The real cost of cheap meat: Factory farms could be lowering our resistance to disease

Cow feedlots are releasing dangerous superbugs into the air -- gene sequences that can travel far and wide

Published January 30, 2015 9:45AM (EST)


This piece originally appeared on The Dodo.

The Dodo Massive cow feedlots are releasing antibiotic-resistant superbugs into the air — gene sequences that can travel far and wide and even weaken humans' resistance to diseases.

Researchers from Texas Tech University analyzed the air surrounding 10 cattle feedlots that housed between 10,000 and 50,000 cows. They found that air samples taken downwind contained traces of antibiotics, antibiotic-resistant gene strains and bacteria from the cows' fecal matter.

One of the most startling findings was that the air samples taken some 60 feet away from the feedlot had the same level of Monensin, an antibiotic given to cows to increase their rate of weight gain and help stave off disease, that was seen inside "large scale swine production houses."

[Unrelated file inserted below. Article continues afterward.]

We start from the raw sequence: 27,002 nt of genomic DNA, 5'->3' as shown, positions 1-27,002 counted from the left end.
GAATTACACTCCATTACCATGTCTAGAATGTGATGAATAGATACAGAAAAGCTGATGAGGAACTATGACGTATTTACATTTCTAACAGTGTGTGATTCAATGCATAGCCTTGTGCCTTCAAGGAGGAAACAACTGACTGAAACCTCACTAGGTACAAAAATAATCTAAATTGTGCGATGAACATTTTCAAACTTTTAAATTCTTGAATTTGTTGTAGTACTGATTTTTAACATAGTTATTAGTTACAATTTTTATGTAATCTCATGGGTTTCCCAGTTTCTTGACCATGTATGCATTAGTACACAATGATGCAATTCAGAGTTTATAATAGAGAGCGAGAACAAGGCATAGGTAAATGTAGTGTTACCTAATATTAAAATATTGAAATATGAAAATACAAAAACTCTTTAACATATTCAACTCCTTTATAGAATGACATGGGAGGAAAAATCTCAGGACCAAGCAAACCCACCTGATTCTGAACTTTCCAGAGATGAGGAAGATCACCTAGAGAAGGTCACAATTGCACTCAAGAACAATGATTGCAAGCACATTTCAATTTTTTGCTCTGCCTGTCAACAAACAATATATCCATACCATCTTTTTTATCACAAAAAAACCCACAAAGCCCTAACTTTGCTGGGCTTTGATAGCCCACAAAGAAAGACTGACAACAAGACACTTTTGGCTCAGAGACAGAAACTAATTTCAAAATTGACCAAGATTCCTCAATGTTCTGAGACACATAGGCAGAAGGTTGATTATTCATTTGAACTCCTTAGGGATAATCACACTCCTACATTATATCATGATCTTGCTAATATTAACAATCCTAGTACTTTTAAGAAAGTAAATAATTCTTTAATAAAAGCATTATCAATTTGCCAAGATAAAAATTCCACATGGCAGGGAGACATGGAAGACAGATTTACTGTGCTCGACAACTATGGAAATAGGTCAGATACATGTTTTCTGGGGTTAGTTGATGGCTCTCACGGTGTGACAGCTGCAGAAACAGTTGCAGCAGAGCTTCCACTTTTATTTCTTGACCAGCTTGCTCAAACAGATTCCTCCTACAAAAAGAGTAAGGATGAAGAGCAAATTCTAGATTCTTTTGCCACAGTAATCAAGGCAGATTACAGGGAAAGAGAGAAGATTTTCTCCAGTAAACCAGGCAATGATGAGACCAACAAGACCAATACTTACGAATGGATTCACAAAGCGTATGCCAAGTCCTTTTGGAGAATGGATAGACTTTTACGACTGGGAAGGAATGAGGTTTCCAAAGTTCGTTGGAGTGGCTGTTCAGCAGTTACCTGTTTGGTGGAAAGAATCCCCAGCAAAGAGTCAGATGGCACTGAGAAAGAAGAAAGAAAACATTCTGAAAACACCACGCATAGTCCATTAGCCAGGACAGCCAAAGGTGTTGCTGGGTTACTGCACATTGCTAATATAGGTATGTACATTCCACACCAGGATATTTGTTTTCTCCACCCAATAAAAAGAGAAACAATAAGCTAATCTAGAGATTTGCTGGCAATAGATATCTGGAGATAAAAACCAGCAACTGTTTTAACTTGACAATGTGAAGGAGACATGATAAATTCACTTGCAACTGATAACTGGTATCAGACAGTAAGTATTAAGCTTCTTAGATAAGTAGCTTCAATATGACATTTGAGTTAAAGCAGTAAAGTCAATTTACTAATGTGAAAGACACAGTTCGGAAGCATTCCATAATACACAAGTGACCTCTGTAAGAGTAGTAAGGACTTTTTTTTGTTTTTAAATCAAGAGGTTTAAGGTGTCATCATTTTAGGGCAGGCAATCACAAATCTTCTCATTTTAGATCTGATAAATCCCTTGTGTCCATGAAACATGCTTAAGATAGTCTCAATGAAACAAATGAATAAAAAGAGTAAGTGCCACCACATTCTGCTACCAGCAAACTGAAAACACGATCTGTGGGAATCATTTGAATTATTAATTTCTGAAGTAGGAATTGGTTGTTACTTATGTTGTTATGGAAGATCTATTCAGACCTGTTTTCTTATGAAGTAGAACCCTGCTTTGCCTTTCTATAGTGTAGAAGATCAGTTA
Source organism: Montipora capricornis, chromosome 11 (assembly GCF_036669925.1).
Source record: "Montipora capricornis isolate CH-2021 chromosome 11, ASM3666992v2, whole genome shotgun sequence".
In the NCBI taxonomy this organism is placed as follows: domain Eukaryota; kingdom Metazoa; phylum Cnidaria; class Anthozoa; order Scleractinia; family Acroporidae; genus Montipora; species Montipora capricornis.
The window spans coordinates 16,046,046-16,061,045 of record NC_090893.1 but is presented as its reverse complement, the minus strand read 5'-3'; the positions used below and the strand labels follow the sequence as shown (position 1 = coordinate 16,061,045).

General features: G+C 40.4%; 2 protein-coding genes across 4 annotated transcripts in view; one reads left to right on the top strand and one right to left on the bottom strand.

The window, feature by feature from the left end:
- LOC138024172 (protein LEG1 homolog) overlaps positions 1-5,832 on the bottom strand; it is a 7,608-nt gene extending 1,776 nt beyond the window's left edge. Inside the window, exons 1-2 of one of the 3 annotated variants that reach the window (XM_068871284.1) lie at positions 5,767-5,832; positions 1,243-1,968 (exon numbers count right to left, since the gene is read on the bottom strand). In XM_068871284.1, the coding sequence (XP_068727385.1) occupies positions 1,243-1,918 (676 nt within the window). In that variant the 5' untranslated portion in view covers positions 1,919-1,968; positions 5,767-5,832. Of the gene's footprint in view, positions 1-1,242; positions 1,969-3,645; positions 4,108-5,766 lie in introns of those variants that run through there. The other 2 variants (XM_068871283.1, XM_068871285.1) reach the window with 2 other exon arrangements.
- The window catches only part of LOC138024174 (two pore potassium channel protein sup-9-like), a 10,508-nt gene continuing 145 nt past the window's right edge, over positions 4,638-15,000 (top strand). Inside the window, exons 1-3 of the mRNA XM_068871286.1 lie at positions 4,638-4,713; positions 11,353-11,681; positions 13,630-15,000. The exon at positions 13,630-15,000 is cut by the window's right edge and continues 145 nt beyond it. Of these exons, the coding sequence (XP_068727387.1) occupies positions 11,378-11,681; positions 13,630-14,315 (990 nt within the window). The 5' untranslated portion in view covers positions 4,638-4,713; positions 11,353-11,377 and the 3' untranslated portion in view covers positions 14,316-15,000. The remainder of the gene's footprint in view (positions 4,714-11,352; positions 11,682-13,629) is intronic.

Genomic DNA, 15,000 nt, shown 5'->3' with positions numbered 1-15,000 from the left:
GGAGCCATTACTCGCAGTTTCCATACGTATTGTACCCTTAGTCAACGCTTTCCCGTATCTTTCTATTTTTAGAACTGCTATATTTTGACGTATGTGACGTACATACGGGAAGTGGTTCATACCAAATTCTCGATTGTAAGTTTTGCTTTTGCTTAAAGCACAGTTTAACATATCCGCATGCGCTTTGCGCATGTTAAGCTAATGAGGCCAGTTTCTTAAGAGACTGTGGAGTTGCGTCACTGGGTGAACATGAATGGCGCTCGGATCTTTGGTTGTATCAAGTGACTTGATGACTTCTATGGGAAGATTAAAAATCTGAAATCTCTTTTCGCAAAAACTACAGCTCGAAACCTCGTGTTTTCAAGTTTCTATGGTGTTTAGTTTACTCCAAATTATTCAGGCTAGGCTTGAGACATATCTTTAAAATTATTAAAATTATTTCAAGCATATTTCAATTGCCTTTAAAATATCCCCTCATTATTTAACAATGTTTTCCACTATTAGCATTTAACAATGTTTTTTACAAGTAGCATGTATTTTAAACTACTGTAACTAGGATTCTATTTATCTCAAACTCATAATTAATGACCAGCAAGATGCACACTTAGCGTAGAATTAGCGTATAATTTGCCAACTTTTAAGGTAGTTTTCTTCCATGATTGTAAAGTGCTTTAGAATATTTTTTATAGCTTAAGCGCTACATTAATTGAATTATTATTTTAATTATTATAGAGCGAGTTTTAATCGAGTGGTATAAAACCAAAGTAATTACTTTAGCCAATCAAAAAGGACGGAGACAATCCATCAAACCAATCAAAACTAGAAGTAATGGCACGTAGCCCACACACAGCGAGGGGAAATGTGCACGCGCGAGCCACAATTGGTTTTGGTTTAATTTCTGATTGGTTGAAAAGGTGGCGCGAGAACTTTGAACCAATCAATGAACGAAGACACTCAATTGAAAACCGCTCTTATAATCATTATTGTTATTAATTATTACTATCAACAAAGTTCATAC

Even worse, the study authors write that the "feedyard pen floor material, which consists primarily of urine and fecal material, becomes dry and brittle, thus becoming source material for fugitive dust." When the dust rises up into the air, it carries with it antibiotic genes, antibiotics and fecal microbes.

The study took place in Oklahoma, Kansas, Nebraska and Colorado — states that regularly experience huge wind gusts and dry storms that can sweep particles from the feedlots even farther away. The authors even wrote that the winds could sweep feedlot materials "across the region and continent."

The researchers are careful not to say whether these particles can have negative effects on human health. But as the Natural Resources Defense Council notes, antibiotic-resistant superbugs can get into the human population and make antibiotics less effective at treating human diseases.

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By Melissa Cronin

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Antibiotic Resistance Factory Farms Feces Nebraska Oklahoma Texas Tech University The Dodo Video